- Though I’ve long been a big fan of Alex Ovechkin and the take-no-prisoners approach he took the NHL by storm with, I haven’t been impressed with him lately and his inability to take responsibility for some of his actions, act like a team leader publicly, etc. The organization and some fans seem OK with him doing whatever he’d like. Mike Wise recently dubbed these people Great 8 enablers, during the skipped All-Star Game debate. As Caps fans, we all need to take a break from the red Kool-aid often enough to see things objectively.
- The Holden Family season tickets in the 400 level, which my father owns and generously lets his whole family use, have gone up 90.7% in five years. Professional sports is a business, I love what Ted Leonsis has done for the Caps, and this team has become extremely popular. However, now in their fifth straight year, these constant and sometimes rather steep increases have started to feel excessive—and like the type of thing that could come back to haunt the organization if they hit a prolonged rough patch.
- I’ve watched the Caps exit the playoffs in an uninspiring fashion for three straight seasons. As I wrote the other day, (see ’90.7%’ link in the bullet point above): “Not since the 2007-08 playoff loss in seven games to the Flyers has it appeared as if the team left it all out on the ice as they were eliminated. In series losses to Pittsburgh (’08-’09), Montreal (’09-’10) and Tampa Bay (’10-’11), the team looked flat and unable to push over the hump to take their post-season game to the next level.” Yet still today, even under a new coach and with a variety of veterans and role players brought in over the last few seasons, the team does not seem to have learned to seize opportunities, finish opponents when they have them down or play a full 60 minutes on a consistent basis. There are times when the Caps don’t even seem present.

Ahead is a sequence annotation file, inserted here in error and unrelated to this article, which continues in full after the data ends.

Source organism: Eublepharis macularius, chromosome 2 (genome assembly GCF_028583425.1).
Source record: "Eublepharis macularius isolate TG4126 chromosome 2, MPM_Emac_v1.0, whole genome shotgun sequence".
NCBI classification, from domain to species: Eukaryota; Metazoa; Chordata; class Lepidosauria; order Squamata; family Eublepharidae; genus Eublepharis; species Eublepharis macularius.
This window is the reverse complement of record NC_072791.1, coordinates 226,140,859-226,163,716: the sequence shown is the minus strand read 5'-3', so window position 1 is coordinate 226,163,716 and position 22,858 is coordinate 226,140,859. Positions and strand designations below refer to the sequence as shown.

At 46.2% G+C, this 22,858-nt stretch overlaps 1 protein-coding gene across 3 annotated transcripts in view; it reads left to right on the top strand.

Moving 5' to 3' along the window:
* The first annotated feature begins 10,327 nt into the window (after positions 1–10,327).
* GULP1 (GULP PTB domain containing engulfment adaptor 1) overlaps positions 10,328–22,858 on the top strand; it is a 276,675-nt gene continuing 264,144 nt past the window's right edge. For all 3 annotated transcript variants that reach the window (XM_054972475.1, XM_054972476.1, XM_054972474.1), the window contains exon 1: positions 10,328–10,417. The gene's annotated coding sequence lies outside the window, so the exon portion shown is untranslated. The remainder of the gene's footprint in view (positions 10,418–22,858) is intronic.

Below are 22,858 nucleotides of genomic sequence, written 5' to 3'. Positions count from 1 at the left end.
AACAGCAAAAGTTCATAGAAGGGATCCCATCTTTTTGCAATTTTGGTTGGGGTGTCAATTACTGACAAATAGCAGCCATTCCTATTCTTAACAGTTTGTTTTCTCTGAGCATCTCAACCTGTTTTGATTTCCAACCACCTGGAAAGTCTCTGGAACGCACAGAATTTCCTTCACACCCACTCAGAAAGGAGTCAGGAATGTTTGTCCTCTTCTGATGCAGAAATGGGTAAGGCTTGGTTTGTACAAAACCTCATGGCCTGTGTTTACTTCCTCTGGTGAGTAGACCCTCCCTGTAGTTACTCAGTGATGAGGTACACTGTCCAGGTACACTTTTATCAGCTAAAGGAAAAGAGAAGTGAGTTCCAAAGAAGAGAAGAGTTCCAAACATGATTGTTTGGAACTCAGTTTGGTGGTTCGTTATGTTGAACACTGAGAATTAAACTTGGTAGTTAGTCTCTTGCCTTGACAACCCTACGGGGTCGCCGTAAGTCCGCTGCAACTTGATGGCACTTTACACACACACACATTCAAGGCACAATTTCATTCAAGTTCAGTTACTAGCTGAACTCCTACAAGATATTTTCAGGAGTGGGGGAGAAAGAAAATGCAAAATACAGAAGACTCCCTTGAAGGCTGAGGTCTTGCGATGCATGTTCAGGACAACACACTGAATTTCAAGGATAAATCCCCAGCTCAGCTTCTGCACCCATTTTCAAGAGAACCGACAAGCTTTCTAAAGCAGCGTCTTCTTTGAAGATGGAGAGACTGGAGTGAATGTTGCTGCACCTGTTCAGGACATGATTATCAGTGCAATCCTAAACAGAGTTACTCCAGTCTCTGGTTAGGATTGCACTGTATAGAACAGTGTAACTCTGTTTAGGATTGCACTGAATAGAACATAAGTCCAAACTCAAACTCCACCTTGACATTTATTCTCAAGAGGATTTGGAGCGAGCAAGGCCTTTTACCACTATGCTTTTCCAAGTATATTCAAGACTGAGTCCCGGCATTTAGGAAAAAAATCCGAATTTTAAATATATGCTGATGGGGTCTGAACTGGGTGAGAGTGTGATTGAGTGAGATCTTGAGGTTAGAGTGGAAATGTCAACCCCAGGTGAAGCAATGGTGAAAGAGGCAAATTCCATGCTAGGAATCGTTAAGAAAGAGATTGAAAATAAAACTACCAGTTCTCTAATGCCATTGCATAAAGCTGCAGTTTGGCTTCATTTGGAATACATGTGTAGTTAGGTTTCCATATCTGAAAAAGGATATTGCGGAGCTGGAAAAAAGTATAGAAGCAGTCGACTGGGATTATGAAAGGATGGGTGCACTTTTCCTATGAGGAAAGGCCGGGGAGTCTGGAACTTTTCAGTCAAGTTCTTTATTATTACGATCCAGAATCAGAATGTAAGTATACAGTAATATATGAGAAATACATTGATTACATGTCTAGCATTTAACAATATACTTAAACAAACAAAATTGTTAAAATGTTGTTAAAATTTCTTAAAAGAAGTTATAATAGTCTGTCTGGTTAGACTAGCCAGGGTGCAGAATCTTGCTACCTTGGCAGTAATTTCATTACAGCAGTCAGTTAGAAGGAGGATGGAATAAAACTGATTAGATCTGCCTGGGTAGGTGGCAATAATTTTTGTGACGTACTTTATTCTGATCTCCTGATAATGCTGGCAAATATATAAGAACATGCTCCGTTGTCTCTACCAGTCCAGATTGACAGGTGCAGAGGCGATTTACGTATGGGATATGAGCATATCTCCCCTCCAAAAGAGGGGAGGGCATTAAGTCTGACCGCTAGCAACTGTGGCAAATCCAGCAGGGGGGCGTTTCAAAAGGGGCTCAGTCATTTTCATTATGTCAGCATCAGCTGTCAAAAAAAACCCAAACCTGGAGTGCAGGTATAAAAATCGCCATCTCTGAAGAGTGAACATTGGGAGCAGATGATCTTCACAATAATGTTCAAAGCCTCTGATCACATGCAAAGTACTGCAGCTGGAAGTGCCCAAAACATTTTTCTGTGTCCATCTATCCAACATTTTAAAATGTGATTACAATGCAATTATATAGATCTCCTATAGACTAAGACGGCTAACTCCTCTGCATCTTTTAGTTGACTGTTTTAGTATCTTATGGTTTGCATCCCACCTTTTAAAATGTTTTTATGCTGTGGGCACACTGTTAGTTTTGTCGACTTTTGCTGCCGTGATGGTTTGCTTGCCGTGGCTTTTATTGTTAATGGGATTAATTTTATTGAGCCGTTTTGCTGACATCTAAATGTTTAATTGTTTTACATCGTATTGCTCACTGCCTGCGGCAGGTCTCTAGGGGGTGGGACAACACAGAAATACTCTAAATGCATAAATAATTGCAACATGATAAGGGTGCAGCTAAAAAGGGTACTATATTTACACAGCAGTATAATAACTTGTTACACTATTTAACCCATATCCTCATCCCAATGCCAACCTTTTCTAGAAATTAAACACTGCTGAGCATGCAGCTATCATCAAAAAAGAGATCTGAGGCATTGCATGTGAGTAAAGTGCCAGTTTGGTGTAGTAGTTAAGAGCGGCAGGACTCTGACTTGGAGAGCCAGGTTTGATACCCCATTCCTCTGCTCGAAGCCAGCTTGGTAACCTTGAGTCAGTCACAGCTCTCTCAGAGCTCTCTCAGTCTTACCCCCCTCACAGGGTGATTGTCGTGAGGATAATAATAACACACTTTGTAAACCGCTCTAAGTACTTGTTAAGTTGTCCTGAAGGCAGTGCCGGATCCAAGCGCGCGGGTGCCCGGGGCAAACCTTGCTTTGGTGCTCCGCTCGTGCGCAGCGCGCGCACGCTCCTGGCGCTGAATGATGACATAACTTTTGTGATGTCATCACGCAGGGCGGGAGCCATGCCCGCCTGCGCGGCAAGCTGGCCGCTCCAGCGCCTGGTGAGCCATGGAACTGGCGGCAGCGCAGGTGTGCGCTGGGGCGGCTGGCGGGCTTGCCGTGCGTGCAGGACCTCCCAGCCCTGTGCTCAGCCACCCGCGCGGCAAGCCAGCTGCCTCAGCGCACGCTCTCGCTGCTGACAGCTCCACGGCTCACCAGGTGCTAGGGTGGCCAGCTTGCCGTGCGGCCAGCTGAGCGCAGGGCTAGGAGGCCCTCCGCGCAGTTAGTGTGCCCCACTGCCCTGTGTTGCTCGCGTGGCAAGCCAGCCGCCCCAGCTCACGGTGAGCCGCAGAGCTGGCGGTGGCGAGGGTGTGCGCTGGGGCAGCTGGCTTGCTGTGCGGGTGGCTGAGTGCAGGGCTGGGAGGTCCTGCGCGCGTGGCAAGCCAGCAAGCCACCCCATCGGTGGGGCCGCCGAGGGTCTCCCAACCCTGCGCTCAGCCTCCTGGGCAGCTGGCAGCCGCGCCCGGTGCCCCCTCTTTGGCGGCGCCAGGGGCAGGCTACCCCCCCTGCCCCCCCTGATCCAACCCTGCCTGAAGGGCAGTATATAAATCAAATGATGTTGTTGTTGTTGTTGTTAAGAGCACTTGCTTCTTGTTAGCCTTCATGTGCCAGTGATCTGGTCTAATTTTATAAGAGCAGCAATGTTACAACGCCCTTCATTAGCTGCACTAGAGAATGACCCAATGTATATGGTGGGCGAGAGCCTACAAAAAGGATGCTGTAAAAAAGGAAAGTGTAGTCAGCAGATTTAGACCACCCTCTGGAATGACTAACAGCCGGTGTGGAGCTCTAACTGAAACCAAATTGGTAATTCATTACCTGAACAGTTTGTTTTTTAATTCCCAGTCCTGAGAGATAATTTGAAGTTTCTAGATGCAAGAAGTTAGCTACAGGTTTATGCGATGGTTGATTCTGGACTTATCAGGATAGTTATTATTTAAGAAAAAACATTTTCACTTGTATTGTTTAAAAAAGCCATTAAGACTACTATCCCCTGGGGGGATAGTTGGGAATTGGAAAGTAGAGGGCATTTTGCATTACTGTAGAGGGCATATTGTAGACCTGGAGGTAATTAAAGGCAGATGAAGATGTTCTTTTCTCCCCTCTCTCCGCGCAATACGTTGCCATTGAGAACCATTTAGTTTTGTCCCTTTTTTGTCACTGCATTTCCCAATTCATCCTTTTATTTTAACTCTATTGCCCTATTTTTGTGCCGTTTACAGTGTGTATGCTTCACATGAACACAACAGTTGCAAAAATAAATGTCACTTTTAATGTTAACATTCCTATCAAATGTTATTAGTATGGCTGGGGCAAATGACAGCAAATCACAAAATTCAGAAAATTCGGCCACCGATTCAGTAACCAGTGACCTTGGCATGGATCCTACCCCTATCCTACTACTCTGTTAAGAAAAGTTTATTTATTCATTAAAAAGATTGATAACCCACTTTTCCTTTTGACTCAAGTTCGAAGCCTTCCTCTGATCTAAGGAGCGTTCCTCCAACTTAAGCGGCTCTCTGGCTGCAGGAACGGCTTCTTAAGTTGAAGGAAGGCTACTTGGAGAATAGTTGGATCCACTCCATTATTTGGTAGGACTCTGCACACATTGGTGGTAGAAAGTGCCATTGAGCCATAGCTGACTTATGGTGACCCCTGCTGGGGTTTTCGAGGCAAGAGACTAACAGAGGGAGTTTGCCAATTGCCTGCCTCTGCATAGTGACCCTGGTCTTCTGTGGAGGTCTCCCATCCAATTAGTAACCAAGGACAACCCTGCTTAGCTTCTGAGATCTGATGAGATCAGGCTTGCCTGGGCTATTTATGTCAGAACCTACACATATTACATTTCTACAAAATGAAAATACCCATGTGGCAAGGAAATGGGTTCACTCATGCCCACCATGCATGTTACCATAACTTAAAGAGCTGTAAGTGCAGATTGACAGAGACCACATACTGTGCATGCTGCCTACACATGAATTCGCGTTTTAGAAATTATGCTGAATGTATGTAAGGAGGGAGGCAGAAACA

Then this afternoon, I read something that further irks me and it relates especially to that third and final bullet point above.
I was following a story Tuesday night about two Caps bloggers, known as Knights of Knuble, who were asked to take down “Free Knuble” and “Scratch Hunter” signs they brought to the game. It was reported by Stephen Whyno of The Washington Times that this was due to some Caps players requesting the signs be removed during warm-ups.
Today, Leonsis confirmed this on his blog, writing: “A couple of players saw a sign at ice level during warm-ups that they felt was disrespectful toward our coach. One of the players asked one of the bench personnel to see if he could get them to take it down. One of our arena employees thought he was being helpful, and asked the fans to take it down.”
Leonsis goes on to explain that the signs should have been permitted inside the venue, which is great to hear because banning signs is Redskins-like behavior and very un-Caps.
But I couldn’t help but wonder aloud on Twitter today: “Why are Caps players even focused on signs in stands during warm-ups? Nice that they want coach respected, but why not just block it out?”
This is a Caps team that acts confused when they can’t get up for a big game. Multiple players have commented on not knowing why they come out flat some games and they’ve been uttering nearly identical quotes after some of these games for over three years now.